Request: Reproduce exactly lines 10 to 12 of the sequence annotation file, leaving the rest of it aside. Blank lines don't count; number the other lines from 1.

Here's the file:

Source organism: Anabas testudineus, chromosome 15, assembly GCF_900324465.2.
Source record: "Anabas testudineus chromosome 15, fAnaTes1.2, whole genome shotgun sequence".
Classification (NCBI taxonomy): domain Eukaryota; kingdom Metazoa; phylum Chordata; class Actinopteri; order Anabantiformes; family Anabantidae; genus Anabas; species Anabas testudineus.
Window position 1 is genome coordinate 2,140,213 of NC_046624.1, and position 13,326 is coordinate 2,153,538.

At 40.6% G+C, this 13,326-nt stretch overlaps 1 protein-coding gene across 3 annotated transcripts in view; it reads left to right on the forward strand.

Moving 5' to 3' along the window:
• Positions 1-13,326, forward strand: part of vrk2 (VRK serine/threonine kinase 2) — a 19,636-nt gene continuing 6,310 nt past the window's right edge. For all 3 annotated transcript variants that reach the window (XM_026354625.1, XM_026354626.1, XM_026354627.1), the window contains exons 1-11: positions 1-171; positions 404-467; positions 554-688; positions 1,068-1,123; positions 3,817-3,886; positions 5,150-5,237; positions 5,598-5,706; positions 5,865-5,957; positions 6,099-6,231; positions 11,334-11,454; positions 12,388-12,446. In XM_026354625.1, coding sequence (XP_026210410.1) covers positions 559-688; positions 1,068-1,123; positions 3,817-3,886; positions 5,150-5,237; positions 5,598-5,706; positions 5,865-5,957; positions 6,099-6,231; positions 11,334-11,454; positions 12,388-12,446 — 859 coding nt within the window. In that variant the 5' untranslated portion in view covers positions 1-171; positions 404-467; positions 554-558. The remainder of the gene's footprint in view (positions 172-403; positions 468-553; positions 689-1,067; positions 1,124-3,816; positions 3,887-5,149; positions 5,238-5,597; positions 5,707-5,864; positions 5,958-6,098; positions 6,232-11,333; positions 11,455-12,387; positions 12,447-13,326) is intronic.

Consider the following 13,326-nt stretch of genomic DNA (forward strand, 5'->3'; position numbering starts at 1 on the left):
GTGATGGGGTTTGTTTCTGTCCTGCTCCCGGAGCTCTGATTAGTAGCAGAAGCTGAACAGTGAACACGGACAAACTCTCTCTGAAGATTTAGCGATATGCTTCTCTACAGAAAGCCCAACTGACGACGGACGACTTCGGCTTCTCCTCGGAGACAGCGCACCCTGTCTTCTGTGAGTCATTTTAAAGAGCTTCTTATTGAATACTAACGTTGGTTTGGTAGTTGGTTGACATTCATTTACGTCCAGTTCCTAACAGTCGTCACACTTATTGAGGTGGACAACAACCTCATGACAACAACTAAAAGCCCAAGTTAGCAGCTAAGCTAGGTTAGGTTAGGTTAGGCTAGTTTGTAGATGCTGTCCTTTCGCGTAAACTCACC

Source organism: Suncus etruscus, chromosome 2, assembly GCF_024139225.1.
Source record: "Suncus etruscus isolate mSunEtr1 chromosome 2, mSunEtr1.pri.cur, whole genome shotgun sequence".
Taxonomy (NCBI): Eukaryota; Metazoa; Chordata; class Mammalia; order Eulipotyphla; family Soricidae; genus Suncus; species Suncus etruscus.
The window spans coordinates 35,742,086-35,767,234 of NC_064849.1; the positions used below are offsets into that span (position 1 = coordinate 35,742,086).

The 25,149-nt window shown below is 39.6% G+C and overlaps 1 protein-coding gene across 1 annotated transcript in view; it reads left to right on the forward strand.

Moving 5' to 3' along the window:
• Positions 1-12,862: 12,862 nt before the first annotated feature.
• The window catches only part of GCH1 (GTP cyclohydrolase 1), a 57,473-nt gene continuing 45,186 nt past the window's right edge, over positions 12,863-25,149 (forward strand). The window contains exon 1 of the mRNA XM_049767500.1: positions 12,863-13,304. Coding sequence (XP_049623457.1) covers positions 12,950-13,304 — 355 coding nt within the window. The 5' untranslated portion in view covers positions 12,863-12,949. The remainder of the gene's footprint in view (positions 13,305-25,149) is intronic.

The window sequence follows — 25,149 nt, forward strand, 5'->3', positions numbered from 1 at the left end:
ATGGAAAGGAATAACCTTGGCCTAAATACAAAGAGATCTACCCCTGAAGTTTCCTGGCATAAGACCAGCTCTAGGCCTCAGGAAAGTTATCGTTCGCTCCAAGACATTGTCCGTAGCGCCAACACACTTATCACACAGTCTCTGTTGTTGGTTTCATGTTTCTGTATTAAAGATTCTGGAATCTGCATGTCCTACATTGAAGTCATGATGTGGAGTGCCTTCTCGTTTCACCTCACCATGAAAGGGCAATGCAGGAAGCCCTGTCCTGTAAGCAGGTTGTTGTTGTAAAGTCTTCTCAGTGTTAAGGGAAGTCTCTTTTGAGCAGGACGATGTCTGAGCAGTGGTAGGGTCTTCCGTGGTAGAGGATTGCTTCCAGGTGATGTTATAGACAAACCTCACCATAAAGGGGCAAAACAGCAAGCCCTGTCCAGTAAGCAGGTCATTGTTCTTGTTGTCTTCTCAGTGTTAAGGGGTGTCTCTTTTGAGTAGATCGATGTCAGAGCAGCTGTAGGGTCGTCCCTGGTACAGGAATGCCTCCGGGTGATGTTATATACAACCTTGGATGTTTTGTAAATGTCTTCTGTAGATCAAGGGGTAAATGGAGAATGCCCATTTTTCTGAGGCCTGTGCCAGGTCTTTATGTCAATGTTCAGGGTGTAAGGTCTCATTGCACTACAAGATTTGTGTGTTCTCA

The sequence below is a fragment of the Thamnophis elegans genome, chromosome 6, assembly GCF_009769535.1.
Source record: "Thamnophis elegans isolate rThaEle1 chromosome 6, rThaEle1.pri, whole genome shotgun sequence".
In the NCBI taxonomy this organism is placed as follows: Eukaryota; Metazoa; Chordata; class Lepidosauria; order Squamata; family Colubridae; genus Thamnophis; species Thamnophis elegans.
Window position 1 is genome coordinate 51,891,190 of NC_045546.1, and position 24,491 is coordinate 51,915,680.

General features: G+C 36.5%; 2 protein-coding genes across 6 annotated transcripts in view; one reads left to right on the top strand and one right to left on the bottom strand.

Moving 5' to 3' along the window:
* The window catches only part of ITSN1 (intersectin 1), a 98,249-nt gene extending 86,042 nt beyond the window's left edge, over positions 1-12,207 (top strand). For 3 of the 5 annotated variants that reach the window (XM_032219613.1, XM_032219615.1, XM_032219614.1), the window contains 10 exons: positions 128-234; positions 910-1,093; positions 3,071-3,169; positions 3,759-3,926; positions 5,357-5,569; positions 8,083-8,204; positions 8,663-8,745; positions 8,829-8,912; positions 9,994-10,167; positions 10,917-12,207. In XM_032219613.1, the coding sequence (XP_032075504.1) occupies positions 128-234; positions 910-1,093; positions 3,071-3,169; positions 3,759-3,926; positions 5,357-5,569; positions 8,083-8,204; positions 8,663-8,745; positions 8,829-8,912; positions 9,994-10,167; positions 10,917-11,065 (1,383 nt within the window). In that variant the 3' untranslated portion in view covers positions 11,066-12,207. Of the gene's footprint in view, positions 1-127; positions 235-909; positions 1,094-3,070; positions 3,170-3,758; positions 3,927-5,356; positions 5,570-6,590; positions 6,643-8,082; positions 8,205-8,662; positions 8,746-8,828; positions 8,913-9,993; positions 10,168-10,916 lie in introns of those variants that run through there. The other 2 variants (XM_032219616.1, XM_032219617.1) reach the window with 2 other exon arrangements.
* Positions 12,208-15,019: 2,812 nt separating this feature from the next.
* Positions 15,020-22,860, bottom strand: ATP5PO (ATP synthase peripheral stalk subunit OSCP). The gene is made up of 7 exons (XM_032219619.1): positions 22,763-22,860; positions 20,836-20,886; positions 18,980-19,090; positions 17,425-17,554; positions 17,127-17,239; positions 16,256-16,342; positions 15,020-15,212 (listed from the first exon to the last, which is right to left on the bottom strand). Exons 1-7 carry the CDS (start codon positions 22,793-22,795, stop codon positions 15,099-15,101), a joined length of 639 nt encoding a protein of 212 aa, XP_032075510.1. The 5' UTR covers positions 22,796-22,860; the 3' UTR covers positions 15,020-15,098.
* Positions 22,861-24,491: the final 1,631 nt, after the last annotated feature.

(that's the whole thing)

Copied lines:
Source organism: Suncus etruscus, chromosome 2, assembly GCF_024139225.1.
Source record: "Suncus etruscus isolate mSunEtr1 chromosome 2, mSunEtr1.pri.cur, whole genome shotgun sequence".
Taxonomy (NCBI): Eukaryota; Metazoa; Chordata; class Mammalia; order Eulipotyphla; family Soricidae; genus Suncus; species Suncus etruscus.